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Dreamy Ties: Mel Kadel & Andrew Hem At Merry Karnowsky

Mel Kadel Merry Karnowsky 1

Booking Los Angeles artists Mel Kadel and Andrew Hem for a show together would appear to be an unlikely pairing. Kadel’s work is light and of a very specific style while Hem can be heavy and a bit aggressive: their work could clash, competing for a viewer’s attention. The content of their work couldn’t be more opposite and the execution—while very much their own—aren’t quite aesthetic bedfellows.

However, that juxtaposition is alluring: the two artists are both the subjects of a Merry Karnowsky show that sees both Kadel and Hem sharing new works. There is a dreamy element of confusion that both artists possess which is exactly why their being grouped together is successful. Their work favors realities undiscovered and unknown.

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Examining The New Los Angeles Paradigm: An Interview With Victor Jones

Victor Jones Fievre Jones Los Angeles 1

Victor Jones thinks about Los Angeles in a way few people do: he thinks about it in the future tense, as a place of myriad possibilities. “Los Angeles, unlike most well known cities, is a twenty-first century paradigm in terms of its ability to inform how people live and what people do and how they experiences civic and public space. It is a new physical model of urbanity: I think Los Angeles is a fantastic case study.”

“Thats the draw here,” he says. “While perfect weather, a great economy, and geography have made life easy to take for granted my work in academia and design pushes back on the city, forcing people to reconsider the evidence of things not seen. This push back is to say—Hey.—let’s stop and revisit this, acknowledging that we are a part of a discussion, that we are not completely inside ourselves and that we are becoming a greater reference globally. When we look at urban development in Beijing, Dubai, Mexico City for example, Los Angeles has become a reference versus traditional nineteenth century cities. Let’s try to understand the physical implication of these things.”

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Clueless, 2014

Iggy Azalea Charli XCX Clueless Los Angeles Fancy 2014

If you’ve been on the Internet this week, you have seen all the buzzing surrounding Iggy Azalea‘s new music video for the song “Fancy.” The song is very simple since it is basically another common entry in the “Hey, y’all: I’m a rapper—and I’m fancy.” category. Champagne is sipped, swagger is bragged about, and names are spelled out: whatever corny rap tropes you could hope for, Iggy gives it to you.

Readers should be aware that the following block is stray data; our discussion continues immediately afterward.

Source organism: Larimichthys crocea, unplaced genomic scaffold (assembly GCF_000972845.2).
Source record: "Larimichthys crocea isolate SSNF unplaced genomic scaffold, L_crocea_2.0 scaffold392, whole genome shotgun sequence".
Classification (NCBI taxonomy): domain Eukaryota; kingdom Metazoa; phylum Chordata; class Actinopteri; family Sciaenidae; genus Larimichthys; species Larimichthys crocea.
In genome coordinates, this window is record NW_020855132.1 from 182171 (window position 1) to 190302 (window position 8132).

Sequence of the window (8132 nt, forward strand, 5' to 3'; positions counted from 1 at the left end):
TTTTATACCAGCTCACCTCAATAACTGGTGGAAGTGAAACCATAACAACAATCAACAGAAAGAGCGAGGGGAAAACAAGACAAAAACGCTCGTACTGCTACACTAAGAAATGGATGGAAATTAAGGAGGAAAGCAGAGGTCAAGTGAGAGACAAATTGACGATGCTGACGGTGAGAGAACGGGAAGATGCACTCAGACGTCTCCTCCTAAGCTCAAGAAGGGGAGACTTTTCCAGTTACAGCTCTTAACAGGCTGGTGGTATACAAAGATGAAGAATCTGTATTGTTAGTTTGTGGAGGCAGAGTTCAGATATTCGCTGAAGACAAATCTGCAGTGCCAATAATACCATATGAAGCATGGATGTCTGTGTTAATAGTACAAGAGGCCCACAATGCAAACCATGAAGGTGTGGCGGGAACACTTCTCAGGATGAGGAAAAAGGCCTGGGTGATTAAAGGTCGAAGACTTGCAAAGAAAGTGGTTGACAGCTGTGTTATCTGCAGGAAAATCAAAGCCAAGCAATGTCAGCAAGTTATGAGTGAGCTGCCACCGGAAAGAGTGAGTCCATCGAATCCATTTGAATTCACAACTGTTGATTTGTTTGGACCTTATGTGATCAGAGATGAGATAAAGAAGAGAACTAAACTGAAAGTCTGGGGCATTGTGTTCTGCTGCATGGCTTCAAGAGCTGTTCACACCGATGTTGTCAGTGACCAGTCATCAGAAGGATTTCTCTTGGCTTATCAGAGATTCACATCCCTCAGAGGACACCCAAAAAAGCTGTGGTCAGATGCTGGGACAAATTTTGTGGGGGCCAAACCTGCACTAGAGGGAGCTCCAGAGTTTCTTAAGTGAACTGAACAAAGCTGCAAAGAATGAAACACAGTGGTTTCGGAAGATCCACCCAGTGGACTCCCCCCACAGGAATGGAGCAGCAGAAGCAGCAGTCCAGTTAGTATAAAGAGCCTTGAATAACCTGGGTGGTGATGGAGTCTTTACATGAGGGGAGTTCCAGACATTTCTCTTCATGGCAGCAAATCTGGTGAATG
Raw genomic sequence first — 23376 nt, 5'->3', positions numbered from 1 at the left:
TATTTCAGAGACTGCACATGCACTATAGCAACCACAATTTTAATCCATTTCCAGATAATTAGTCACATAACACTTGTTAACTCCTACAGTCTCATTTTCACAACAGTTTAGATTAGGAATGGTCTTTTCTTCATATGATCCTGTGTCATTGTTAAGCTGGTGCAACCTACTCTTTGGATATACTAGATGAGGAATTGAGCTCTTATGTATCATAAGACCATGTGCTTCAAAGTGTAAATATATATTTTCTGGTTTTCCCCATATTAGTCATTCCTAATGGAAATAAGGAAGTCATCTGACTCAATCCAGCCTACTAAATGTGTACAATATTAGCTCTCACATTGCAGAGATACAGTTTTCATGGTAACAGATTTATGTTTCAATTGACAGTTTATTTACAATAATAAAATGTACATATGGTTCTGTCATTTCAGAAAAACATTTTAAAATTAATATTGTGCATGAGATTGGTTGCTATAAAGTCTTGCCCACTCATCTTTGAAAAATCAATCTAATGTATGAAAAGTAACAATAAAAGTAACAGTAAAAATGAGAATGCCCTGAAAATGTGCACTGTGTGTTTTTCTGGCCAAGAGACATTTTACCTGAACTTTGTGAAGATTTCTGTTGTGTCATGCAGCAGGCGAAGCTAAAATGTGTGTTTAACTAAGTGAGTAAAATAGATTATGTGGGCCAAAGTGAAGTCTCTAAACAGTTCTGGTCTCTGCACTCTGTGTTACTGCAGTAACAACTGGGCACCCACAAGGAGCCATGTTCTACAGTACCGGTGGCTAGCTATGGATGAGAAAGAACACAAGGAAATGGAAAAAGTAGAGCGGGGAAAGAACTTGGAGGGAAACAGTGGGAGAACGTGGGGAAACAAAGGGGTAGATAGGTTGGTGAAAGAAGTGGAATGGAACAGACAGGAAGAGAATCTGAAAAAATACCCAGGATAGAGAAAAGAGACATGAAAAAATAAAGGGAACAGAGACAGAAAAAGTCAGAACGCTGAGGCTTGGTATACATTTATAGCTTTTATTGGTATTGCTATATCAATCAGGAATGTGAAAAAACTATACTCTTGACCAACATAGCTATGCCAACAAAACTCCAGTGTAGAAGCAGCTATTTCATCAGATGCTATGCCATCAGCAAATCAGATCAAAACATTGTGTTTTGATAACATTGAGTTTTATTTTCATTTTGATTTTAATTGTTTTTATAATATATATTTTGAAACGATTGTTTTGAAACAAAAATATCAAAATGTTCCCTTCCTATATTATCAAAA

The reason why this song has become so popular is because of it’s video because Director X was able to distill Los Angeles cult classic Clueless into a three and a half minute bite. It is a now/then referential playground that some young nineties obsessed musician was going to do for a video: it is not surprising. What is surprising is that the execution is so flawless that it needs some praising.

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ingMob’s Marrow

ingMob Marrow

ingMob has a very academic quality to his music. His debut LP is called Marrow, a title that automatically places listeners in a somewhat scientific headspace. This isn’t unintentional: ingMob—AKA Raymond Weitekamp—is a PhD student studying Organic Chemistry at CalTech in Pasadena. Science is kind of his thing. His sound marries the human experience with technical grace, crafting a sound that is accessible yet intellectual.

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Newsbites

Ghana Must Go Fiber CAFAM Los Angeles

CAFAM is hosting a two day event called Ghana Must Go on November 1 and November 2. There will be a trunk show, West African inspired works, performances, and more.

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Fit, Form, Function Compton

Fit, Form, Function is a new (and first) Compton based arts journal. They’re hoping to explore a few things, their first issue specifically speaking to “objects we do not touch.” If you want to get involved, send in submissions by November 15.

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House Of Modern Horrors Alex Miller Los Angeles Halloween 2014

In case you need more frights this weekend, Alex Miller is bringing an immersive exhibition called the House Of Modern Horrors. It’s a cringeworthy event showcasing “nightmares that haunt our reality.” EEeEeEeeeEE. There will also be some comedians, too.

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